62: typical unix locations. E.g. I installed the package in E:\cygnus, and
   63: then I mount /usr, /usr/local and /bin with
   65: ./mount e:/cygnus /usr
   66: ./mount e:/cygnus/H-i386-cygwin32 /usr/local
   67: ./mount e:/cygnus/H-i386-cygwin32/bin /bin
   69: once. Each time I start CygWin32's bash, I set up the following variables:
   71: export TMPDIR=/usr/tmp
   72: export COMPILER_PATH=/usr/local/lib/gcc-lib/i386-cygwin32/cygnus-2.7.2-970404
   73: export LIBRARY_PATH="/usr/lib;/usr/local/lib"
   74: export C_INCLUDE_PATH=/usr/local/i386-cygwin32/include
   75: export GCC_DEFAULT_OPTIONS="-specs=$COMPILER_PATH/specs"
   76: export PATH=/bin:.:$PATH
   78: Write this into a script and source it in at each bash invocation, or
   79: put it into your .bashrc.
   81: If you don't bother and want to make it yourself, type
   83: configure
   85: configure has the following useful parameters:
   86:   --enable-force-reg      Use explicit register declarations if they appear in
   87:                           the machine.h file. This can cause a good speedup,
   88:                           but also incorrect code with some gcc versions on
   89:                           some processors (default disabled).
   90:   --enable-direct-threaded      Force direct threading. This may not work on
   91:                                 some machines and may cause slowdown on others.
   92:                                 (default disabled)
   93:   --enable-indirect-threaded    Force indirect threading. This can cause a
   94:                                 slowdown on some machines.
   95:                                 (default enabled)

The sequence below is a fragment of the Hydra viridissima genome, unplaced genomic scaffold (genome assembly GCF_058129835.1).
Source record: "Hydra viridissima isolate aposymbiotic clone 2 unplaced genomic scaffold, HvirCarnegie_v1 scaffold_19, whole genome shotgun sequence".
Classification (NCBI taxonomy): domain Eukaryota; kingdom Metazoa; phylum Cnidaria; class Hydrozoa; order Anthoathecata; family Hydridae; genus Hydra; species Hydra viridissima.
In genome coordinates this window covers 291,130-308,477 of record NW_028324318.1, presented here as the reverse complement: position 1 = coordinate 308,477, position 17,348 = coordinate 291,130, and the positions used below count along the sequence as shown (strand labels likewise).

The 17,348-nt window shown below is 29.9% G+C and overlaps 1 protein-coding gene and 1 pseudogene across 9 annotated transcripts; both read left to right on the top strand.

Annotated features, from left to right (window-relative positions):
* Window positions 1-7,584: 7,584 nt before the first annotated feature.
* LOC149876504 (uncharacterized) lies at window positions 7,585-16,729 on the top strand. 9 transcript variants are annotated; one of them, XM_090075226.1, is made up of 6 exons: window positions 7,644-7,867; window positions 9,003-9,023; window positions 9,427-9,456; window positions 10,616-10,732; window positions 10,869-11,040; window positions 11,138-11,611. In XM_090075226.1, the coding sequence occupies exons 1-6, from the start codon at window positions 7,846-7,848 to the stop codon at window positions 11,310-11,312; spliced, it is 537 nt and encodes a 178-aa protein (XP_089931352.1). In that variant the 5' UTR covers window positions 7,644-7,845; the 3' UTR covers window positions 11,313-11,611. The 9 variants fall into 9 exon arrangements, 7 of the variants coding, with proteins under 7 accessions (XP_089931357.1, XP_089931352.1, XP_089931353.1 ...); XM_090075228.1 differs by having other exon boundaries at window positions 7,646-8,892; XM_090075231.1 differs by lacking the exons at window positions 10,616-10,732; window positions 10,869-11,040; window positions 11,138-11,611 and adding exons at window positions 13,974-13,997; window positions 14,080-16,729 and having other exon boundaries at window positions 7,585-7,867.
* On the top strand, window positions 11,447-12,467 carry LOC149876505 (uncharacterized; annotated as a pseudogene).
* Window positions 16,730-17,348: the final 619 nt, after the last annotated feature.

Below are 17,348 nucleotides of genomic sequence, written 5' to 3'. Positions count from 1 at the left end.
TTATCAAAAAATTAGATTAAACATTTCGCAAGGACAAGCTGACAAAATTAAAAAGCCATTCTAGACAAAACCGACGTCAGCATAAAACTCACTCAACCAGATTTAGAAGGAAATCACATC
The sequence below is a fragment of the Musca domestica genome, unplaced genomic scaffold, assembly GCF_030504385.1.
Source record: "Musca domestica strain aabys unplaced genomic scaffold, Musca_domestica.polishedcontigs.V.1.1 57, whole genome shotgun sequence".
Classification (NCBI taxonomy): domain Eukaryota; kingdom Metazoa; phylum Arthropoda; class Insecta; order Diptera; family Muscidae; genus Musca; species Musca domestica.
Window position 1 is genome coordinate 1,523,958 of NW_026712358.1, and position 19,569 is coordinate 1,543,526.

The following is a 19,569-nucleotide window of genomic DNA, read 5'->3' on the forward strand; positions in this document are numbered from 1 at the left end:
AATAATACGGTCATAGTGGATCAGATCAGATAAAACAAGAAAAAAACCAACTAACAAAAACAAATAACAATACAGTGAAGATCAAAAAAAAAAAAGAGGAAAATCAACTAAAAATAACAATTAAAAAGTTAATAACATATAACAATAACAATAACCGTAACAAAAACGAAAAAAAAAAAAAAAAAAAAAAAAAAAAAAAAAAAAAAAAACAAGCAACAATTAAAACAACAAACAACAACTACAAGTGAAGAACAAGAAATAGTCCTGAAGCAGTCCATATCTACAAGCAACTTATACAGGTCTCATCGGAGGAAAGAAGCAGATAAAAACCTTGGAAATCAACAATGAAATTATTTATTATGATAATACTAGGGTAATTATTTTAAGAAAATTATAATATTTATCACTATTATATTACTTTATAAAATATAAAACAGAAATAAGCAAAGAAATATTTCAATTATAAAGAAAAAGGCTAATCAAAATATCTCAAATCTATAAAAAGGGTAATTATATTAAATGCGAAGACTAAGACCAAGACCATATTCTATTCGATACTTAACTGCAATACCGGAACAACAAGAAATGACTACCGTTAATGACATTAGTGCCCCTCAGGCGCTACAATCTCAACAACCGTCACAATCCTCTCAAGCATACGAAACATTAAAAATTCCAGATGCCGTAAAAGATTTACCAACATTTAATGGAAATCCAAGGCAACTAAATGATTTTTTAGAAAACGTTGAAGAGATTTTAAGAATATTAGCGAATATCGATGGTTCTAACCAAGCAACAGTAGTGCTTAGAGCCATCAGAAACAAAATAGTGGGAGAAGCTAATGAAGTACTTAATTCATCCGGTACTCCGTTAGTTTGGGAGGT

97: After covering all inconveniences, type
   99: make
  101: Now you can check whether your shiny new Forth system works. Say
  103: make test
  105: You can run some benchmarks with
  107: make bench
  109: and compare them with the results in Benchres and in the manual. DOS
  110: and OS/2 don't allow to run the benchmarks, since the command TIME
  111: means something different there.
  113: Don't try to do "make install" there, it won't work, either. It is not
  114: possible to "make dist" or "make bindist", too, because of the
  115: limitations of DOS command lines.
  117: Add the following entry to your Autoexec.bat:
  119: SET GFORTHPATH=<your gforth source directory>;.
  121: Use / instead of \ in your gforth source directory. Gforth now uses
  122: ';' as path separator for DOS and OS/2 (not for Cygwin32), so you
  123: won't have problems with DOS pathes that may contain ':', which is the
  124: default path separator in Unix. Use ~+ for the current directory.
  126: For paper documentation, print (a Postscript file (300dpi
  127: fonts, i.e., it works, but does not produce best quality on better
  128: printers)), or say
  130: make gforth.dvi
  132: and print the resulting file gforth.dvi (you need TeX for that! But
  133: with TeX you can print it even if you don't have a Postscript printer
  134: nor Ghostscript).  You could be able to make a HTML version of the
  135: document, but AFAIK there is no texi2html for DOS available, as there
  136: is no perl available. You should get the HTML pages from the same
  137: location where you got Gforth or from
  140: or